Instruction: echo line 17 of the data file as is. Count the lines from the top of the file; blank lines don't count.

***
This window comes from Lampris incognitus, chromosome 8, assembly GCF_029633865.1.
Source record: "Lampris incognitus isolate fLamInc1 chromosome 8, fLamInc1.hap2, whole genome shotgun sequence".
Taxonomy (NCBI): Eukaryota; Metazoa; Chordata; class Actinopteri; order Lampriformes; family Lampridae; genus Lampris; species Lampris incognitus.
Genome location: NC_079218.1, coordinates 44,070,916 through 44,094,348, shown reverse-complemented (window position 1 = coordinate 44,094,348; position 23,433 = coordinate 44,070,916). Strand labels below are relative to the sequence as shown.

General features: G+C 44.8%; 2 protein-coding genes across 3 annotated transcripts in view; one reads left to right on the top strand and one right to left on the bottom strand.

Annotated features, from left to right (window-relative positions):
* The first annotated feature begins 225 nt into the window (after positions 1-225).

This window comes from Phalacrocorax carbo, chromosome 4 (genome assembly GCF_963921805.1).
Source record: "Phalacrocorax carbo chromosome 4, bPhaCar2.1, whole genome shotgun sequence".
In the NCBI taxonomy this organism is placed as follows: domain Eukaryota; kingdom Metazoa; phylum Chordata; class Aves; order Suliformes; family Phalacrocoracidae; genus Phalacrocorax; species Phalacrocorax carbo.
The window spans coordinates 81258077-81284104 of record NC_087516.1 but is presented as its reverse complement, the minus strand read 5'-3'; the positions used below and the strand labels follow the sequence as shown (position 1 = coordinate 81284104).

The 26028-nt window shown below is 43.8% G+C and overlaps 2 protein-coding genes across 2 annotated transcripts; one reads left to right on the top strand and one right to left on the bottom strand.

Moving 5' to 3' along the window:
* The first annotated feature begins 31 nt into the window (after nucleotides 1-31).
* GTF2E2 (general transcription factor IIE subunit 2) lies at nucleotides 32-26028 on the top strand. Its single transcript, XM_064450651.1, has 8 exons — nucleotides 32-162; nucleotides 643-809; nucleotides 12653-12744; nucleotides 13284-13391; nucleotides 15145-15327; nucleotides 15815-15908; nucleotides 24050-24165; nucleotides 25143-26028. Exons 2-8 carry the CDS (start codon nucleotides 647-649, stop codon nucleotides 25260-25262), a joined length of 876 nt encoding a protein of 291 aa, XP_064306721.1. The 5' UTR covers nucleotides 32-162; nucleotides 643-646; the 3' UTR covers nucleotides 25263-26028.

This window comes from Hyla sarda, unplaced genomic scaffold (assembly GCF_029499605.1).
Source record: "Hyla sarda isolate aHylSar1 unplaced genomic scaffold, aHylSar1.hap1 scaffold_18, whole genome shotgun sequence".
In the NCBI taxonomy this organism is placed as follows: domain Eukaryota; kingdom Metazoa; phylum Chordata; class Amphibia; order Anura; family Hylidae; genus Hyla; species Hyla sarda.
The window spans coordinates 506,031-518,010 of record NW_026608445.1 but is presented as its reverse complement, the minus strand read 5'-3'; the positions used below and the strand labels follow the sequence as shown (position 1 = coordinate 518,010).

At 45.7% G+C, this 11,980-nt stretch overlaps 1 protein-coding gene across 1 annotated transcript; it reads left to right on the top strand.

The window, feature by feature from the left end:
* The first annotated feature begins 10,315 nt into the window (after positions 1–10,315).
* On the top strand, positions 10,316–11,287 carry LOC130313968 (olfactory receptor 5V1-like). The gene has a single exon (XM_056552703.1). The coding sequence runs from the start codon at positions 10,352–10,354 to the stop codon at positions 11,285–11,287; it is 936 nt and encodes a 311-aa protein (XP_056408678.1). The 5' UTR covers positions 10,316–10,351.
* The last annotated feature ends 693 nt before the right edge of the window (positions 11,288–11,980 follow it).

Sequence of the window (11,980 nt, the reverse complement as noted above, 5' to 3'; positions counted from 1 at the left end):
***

Source record: "Hyla sarda isolate aHylSar1 unplaced genomic scaffold, aHylSar1.hap1 scaffold_18, whole genome shotgun sequence".